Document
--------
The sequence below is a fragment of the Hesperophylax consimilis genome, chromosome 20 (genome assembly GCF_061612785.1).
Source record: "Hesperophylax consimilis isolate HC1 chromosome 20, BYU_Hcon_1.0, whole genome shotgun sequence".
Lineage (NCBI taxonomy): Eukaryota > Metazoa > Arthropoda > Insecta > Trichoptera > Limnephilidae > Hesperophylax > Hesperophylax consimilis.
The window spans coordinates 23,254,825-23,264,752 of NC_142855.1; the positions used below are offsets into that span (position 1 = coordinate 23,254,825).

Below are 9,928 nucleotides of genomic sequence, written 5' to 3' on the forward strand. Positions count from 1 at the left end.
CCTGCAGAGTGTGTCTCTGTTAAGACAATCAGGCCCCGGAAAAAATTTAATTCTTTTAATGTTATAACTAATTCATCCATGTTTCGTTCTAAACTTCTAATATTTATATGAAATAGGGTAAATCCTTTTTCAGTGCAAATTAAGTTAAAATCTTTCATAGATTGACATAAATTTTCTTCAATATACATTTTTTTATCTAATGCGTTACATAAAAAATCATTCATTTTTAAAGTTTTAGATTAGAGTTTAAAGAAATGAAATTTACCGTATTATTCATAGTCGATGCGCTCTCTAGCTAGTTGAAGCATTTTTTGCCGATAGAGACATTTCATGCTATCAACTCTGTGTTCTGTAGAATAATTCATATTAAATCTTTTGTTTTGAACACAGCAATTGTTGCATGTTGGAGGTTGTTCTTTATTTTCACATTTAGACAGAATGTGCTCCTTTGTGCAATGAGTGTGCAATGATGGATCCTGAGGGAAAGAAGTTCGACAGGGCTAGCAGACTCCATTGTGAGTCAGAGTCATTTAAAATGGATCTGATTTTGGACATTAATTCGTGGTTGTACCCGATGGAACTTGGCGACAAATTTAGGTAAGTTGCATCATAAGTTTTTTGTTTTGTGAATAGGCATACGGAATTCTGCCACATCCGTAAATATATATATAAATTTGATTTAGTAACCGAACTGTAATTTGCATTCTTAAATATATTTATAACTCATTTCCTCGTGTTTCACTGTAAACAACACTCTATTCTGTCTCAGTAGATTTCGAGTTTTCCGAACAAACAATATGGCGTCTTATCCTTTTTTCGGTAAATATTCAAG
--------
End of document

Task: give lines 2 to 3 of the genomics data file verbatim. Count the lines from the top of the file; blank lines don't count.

Source record: "Hesperophylax consimilis isolate HC1 chromosome 20, BYU_Hcon_1.0, whole genome shotgun sequence".
Lineage (NCBI taxonomy): Eukaryota > Metazoa > Arthropoda > Insecta > Trichoptera > Limnephilidae > Hesperophylax > Hesperophylax consimilis.